• The beetle with its narrow and tall tyres and lots of weight on the driven wheels had very good traction in winter. But as far as I remember its heater was hot only in summer when the bowden cables for the control flaps got stuck in the “open/hot” position.

      • I have a 66 at the minute. Its heater is so good its hot after 1/4 mile and used properly in conjunction with the 1/4 vents its surprisingly good at demisting. Far better than other cars of the era

  3. Two snowflakes meet in the air.
    “Where do you go?”
    “To the Arctis. There’s billions of us, that must be wonderful!”
    “You’re mad. Let’s go to XXX (put your favourite town in here), all two of us, and cause complete traffic chaos!”

  4. Quote “So, in reality, we didn’t get a blast of Arctic weather, or anything like it.”

    I have to take issue with you there , Keith . Your Siberian colleague’s climate was Polar Continental which produces large quantities of dry snow ( the same largely applies in central North America ) . We, on the other hand , suffer a Polar Maritime airstream, which because it travels across nearly 2,000 miles of relatively warm sea picks up much more moisture which is what makes our snow rather unpleasant to deal with even in small quantities. This situation is exacerbated by the fact that because we are surrounded by warm sea, thawing and refreezing is a very common occurrence, converting relatively benign snow to very nasty ice

  5. This current snow fall is very localised and unpredictable – so in my home town we had 4″ and the main A361 was virgin snow with a few frozen tyre tracks but 20 miles away it a light flurry and starting to rain. I intend to get my little Fiat 500 to a town some 25 miles away but the A419 was totally blocked. (With traction control on we were unstoppable in third gear at a fast walking pace).
    I have only three words for the moaners, the dispirited ones, the stuck ones and generally “the council should have kept the roads clear” ones – nineteen sixty three!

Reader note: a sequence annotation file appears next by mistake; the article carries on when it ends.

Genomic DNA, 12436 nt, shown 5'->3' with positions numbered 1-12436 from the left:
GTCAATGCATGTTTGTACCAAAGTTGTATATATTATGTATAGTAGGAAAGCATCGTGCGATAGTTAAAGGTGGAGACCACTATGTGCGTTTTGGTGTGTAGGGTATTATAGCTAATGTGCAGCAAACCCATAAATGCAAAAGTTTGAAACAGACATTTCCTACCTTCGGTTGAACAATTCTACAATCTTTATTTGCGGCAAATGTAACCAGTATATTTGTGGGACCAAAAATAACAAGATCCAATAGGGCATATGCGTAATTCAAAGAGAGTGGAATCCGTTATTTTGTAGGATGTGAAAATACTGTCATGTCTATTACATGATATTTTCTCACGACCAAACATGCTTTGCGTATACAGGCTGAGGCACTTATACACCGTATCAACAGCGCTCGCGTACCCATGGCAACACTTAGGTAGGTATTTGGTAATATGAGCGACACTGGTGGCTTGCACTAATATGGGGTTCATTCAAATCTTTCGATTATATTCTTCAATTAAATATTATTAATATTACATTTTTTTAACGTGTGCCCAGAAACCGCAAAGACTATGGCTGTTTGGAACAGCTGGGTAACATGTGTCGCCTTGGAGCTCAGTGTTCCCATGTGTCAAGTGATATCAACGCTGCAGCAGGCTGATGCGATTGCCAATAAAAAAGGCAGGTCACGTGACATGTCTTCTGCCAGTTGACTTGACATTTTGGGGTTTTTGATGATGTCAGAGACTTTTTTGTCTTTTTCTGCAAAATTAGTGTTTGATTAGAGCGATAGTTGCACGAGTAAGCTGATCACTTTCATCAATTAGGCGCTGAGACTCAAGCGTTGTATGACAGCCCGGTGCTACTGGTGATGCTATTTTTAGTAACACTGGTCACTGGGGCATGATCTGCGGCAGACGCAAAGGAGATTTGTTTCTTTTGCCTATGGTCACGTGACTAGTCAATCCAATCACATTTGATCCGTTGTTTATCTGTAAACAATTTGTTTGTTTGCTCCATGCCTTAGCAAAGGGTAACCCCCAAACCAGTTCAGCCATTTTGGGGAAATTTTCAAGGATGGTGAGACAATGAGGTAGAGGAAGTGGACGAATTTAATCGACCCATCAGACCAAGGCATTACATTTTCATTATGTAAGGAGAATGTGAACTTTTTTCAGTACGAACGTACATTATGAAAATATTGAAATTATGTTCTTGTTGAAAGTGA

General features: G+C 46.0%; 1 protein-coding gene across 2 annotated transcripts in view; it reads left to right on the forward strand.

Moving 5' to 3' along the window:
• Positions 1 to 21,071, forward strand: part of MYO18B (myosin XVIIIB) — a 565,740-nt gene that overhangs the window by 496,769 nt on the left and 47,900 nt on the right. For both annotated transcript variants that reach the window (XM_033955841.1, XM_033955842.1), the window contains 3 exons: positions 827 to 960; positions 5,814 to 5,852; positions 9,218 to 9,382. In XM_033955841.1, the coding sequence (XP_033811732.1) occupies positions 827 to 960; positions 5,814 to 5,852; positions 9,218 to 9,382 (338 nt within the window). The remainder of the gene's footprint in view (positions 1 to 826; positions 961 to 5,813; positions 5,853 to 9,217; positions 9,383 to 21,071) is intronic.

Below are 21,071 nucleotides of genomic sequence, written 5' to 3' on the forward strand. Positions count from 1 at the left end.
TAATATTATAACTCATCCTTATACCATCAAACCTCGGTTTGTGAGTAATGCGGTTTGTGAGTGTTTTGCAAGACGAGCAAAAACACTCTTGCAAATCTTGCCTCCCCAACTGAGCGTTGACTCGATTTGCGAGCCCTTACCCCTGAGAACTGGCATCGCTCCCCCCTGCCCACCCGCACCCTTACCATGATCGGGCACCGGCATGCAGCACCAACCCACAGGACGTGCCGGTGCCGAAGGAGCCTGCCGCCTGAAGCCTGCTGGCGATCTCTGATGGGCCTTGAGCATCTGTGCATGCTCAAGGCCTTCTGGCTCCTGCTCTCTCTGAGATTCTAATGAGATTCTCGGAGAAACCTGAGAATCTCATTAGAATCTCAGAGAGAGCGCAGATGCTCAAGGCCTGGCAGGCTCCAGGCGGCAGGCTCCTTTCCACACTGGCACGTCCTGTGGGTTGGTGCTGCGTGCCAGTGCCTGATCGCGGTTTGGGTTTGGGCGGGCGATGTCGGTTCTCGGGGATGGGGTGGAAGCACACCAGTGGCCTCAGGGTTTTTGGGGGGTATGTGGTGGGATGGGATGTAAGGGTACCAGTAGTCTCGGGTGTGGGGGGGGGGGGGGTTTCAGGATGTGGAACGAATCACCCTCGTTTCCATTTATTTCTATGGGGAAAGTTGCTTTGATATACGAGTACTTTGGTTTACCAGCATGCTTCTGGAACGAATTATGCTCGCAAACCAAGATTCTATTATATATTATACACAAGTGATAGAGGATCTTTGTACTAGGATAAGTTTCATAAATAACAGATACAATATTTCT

It’s Monday morning and we have just checked the schools open in our area. Almost none. The roads are slushy at the sides with wet Tarmac in the centre. It is thawing fast.
    My gosh! If we had had this attitude in 1963 the schools would have been closed for nearly three months!
    How can these people see the conditions, half clear the screen and set off! No spade, no wellies!
    Our modern cars are so competent, so sophisticated, the roads are so much better – but apart from a few diehards, the only thing that’s gone downhill is our British attitude!
    Well done all those who just kit up and get on with it!

  6. Picked up our “new” car on Tuesday, a 2014 Landrover Freelander auto, replacing a 2004 Discovery.
    Snow on Friday had caused the usual chaos with many hills being unpassable to 2wd cars. Not so the Freelander, engaged “snow grass gravel” on the terrain response and just let it do its thing, completely effortless.

  7. It’s a bit more than a few flakes of snow across much of the Midlands. As usual, all of those RWD “drivers cars” are left struggling (I helped push six while out for a walk yesterday) and some supposed 4x4s weren’t finding it too easy because of the ridiculous tyre choices.

    • Used to live at the top of a hill, wouldn’t be the first time I saw something like an expensive looking new M class Merc being abandoned, while an old Peugeot 106 in skinny tyres just cut through the snow and ran up the hill like a mountain goat.

  8. My Herefordshire village was featured on Monday’s Midlands Today for being ‘totally cut off’ – the pub landlady claimed no-one could get in or out… which was interesting as I had driven 25 miles on country lanes, A and B roads to get to work with little problem, just careful driving!
    The rural builders’ merchants I work at had about 90% of staff attendance on Monday despite about a foot of snow in the area. Those who couldn’t drive in walked or were happy to be collected by others in 4x4s. We shovelled tonnes of snow by hand and did a roaring trade in rock salt, snow shovels, Calor gas, etc. I don’t understand why so much of the country gets hysterical and grinds to a halt at the first sight of snow!